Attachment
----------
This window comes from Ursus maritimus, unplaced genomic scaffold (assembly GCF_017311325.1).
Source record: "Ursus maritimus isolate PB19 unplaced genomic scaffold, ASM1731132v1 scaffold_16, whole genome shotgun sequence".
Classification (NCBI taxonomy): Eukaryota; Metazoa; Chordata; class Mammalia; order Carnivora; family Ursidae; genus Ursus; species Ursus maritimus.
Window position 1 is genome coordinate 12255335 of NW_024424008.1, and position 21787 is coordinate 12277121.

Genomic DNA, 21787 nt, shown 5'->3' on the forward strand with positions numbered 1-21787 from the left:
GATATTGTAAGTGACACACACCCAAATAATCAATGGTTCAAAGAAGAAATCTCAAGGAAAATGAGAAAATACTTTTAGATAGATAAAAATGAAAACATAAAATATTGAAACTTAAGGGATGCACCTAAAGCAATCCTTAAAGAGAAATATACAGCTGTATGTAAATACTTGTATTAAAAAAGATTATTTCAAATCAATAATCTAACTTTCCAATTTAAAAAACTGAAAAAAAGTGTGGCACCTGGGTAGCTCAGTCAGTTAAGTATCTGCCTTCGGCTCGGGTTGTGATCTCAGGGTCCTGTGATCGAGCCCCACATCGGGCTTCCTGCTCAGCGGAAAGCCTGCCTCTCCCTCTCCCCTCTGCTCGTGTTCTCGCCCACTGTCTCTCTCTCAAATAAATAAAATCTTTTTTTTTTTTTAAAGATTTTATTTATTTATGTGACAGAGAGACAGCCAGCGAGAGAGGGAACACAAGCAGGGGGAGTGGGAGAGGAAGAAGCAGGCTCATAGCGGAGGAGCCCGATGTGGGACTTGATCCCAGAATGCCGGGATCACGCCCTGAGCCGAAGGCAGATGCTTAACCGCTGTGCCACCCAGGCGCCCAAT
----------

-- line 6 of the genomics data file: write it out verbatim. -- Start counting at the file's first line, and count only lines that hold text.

GATATTGTAAGTGACACACACCCAAATAATCAATGGTTCAAAGAAGAAATCTCAAGGAAAATGAGAAAATACTTTTAGATAGATAAAAATGAAAACATAAAATATTGAAACTTAAGGGATGCACCTAAAGCAATCCTTAAAGAGAAATATACAGCTGTATGTAAATACTTGTATTAAAAAAGATTATTTCAAATCAATAATCTAACTTTCCAATTTAAAAAACTGAAAAAAAGTGTGGCACCTGGGTAGCTCAGTCAGTTAAGTATCTGCCTTCGGCTCGGGTTGTGATCTCAGGGTCCTGTGATCGAGCCCCACATCGGGCTTCCTGCTCAGCGGAAAGCCTGCCTCTCCCTCTCCCCTCTGCTCGTGTTCTCGCCCACTGTCTCTCTCTCAAATAAATAAAATCTTTTTTTTTTTTTAAAGATTTTATTTATTTATGTGACAGAGAGACAGCCAGCGAGAGAGGGAACACAAGCAGGGGGAGTGGGAGAGGAAGAAGCAGGCTCATAGCGGAGGAGCCCGATGTGGGACTTGATCCCAGAATGCCGGGATCACGCCCTGAGCCGAAGGCAGATGCTTAACCGCTGTGCCACCCAGGCGCCCAAT